Saturday, May 11, 2013

Cuba: Life in a Cuban Jail

This article originally appeared in the Institute for War and Peace Reporting,
Life in a Cuban Jail
Journalist Calixto Ramón Martínez Arias speaks about his own experiences, and the mistreatment of other prisoners. 

Cuban reporter Calixto Ramón Martínez Arias, freed in April after six months detention without trial, has spoken of his time in prison, and the poor conditions suffered by fellow-inmates.

Martínez Arias, who reports for the independent news agency Hablemos Press, was arrested in September while investigating allegations that an imported shipment of medicines contained faulty items. He was then accused of a serious offence – insulting Cuba’s past and present presidents, Fidel and Raúl Castro. Amnesty International declared him a prisoner of conscience.

No trial date was set, and he was released on April 9, the same day a group of foreign journalists were allowed a rare visit to the Combinado del Este prison where he had been held, although by then he had already been transferred to another jail, Valle Grande. (See Freedom for Detained Cuban Journalist on his release, and Cuba Grants Prison Access on Own Terms on the visit.)

Now feeling “emotionally, spiritually and physically” well, Martínez Arias said warders at the Combinado del Este prison treated him more carefully than they did other inmates.

“It was different in a way, without it being made obvious,” he said. “The guards never physically mistreated me.”

The exception was one officer at the prison, who gave him a hard time.

“There was psychological abuse, but it always came from the same man, a captain who calls himself Coseo,” the journalist said. “He said he was in charge of discipline in the block where I was held. He denied me water on one occasion and often he wouldn’t give me my mattress on time.

“I wasn’t really a target for them [warders] but for State Security.”

Martínez Arias said he was helped by the respect and support that other prisoners showed him.

“Life as an inmate is difficult in every way. As a political prisoner, I felt proud because I knew I was in jail because of my ideals,” he said. “The respect that other prisoners show you these days is different from before, and it makes you feel better… given the hardship you live with in jail.”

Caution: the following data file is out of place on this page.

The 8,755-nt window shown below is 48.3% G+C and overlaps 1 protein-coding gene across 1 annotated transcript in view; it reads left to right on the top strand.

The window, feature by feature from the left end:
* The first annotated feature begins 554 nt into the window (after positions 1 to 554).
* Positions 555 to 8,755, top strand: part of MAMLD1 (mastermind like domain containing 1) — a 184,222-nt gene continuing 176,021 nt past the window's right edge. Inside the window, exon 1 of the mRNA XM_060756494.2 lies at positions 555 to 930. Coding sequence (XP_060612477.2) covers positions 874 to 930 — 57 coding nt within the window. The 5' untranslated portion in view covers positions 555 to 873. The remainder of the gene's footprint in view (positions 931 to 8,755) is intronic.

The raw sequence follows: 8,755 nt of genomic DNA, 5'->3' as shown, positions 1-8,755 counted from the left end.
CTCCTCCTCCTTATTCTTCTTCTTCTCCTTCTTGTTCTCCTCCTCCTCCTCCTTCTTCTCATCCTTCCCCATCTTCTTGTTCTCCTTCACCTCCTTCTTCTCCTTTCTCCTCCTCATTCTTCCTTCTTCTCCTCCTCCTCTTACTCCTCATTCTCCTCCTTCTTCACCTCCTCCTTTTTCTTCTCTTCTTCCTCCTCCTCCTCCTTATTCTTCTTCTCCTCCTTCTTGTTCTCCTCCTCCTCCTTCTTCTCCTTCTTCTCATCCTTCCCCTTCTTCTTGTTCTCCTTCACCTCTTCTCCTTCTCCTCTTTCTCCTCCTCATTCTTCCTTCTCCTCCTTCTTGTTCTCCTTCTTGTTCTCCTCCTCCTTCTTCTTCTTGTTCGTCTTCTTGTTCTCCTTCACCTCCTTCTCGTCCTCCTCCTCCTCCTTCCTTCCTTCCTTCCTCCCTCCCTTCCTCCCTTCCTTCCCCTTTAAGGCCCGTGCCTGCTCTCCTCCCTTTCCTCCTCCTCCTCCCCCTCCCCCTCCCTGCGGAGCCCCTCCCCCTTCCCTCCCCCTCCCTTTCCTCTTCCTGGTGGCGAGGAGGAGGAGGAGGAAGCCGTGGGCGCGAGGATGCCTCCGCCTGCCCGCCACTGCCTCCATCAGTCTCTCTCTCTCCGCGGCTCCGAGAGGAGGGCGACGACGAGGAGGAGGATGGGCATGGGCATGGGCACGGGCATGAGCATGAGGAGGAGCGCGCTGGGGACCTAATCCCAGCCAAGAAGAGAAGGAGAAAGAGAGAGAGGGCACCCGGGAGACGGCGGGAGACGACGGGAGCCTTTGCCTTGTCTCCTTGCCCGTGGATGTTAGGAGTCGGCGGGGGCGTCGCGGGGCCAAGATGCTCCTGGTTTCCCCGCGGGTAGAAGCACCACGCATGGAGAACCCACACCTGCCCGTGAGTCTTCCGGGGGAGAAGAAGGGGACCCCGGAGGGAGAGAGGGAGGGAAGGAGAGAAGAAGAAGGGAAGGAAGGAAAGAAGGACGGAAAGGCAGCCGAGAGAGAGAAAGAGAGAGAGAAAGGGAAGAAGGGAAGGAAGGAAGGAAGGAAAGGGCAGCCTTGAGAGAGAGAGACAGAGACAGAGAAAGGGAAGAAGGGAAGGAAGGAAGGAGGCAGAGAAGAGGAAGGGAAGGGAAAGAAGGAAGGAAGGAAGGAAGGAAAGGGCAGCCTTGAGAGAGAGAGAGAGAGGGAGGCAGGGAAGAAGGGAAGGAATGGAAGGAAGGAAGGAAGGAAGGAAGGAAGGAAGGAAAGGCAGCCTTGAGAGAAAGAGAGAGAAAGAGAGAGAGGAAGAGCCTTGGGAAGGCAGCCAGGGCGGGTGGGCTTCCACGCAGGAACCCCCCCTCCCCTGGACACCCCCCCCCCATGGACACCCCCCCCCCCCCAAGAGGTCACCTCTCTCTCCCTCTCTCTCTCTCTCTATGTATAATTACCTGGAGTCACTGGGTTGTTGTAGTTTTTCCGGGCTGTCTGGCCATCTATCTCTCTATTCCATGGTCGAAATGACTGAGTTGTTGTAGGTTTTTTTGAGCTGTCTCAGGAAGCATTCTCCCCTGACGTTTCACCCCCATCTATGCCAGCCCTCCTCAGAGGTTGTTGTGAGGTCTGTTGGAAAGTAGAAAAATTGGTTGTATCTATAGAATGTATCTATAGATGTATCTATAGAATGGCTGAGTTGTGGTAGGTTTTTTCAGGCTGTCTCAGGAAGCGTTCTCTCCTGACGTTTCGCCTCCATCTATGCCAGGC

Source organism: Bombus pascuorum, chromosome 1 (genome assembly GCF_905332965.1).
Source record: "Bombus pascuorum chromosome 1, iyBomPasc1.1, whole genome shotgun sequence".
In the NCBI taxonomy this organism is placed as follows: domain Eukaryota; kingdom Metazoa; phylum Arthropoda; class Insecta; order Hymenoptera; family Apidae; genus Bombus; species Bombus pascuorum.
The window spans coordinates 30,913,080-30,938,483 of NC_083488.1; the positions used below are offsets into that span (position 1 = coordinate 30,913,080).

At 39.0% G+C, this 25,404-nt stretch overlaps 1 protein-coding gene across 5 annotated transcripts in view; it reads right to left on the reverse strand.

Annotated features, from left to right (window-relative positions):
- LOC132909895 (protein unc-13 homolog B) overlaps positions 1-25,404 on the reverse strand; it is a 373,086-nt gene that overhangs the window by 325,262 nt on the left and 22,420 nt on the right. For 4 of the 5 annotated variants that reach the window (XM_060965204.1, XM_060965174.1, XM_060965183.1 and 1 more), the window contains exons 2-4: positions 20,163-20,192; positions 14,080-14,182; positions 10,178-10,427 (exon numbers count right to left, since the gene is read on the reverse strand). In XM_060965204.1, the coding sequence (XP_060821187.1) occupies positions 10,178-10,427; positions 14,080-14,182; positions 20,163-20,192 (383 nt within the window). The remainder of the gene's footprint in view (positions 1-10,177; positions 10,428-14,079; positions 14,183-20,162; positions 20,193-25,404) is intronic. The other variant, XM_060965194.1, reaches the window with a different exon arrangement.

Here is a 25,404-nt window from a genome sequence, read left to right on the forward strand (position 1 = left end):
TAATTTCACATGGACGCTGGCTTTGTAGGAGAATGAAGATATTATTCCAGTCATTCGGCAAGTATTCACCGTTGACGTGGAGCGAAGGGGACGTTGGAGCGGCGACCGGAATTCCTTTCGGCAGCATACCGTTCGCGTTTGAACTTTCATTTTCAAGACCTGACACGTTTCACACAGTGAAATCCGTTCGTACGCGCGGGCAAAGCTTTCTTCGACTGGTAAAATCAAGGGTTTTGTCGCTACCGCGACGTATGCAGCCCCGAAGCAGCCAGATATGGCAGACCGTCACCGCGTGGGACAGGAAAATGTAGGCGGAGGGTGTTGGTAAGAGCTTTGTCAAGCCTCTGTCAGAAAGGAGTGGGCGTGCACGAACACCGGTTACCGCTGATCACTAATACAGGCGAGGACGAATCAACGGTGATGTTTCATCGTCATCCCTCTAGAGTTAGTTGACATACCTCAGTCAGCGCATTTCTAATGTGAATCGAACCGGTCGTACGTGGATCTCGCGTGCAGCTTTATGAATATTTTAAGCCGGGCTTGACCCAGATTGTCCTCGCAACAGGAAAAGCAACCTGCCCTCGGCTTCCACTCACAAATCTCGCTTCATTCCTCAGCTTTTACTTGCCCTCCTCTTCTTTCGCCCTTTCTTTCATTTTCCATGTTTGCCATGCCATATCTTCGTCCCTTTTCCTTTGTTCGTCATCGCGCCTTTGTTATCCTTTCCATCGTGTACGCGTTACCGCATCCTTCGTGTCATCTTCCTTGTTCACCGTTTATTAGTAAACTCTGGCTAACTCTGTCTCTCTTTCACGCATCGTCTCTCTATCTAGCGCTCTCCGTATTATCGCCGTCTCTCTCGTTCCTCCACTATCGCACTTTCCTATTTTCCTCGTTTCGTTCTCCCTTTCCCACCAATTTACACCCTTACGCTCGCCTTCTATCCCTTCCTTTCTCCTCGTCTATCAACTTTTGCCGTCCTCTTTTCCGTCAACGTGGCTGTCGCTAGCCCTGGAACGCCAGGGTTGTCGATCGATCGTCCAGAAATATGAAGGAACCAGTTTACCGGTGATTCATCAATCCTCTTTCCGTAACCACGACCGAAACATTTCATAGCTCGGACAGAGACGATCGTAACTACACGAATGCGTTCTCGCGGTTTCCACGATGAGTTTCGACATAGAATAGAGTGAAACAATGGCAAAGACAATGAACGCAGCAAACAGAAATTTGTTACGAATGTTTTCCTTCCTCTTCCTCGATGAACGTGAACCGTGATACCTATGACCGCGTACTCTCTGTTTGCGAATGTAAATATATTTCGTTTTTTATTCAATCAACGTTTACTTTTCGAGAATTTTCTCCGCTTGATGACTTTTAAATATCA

While in prison, Martínez Arias mounted three hunger strikes, the first of which lasted 33 days in November-December.

“I sensed the affection and respect that the prisoners held for me. When I ended my first hunger strike, the other inmates in my sector treated me really well. They brought me soup and told me, ‘We’re going to get you better in a week; we’re going to get you as fat as you were before.’”

He added, “The day I was transferred to Valle Grande prison [on April 5], everyone hugged me and wished me success. They told me to stand firm.”

While in jail, Martínez Arias had an opportunity to see the way the average prisoner is treated.

“I had some very difficult and unpleasant experiences… seeing the guards abuse some of the prisoners. I saw how they self-harmed by cutting themselves because they disputed the punishments they’d been given,” he said.

While the Cuban government prides itself on its healthcare provision, that does not extend to the facilities where Martínez Arias was held.

“The medical care in Valle Grande and Combinado del Este is terrible,” he said. “In Combinado del Este… there’s an inmate called the ‘health promoter’ who comes round on Mondays to take a note of who is ill so that they can be attended to over the course of the week. By the time the doctor comes, you may no longer be ill or you might be dead. Prisoners self-harm as a way of demanding medical care. A lack of medicines is a problem – I was taken for a consultation at one point, and the doctor told me the only thing he had was anti-inflammatory cream.”

The case against Martínez Arias does not seem to have been formally dropped. On his release, he was given a document referring to a “change in interim measures”.

Martínez Arias offered an explanation of the Castro insult charges. When he was detained at Havana airport, police accused him of being in the capital “illegally”.

“I told them that if I wasn’t legal in Havana, then Fidel and Raúl Castro must be illegal as well, since they come from Santiago de Cuba. So a day after hitting me and putting me in a cell, the police told me I was accused of showing disrespect for the leaders of the Revolution.”

Asked whether he expected to be detained again, Martínez Arias said, “It’s going to happen again because I am going to continue working and they don’t want a free and independent press. They want to maintain censorship at any price.”

Laura Paz is an independent journalist in Cuba. This article first appeared on IWPR's website.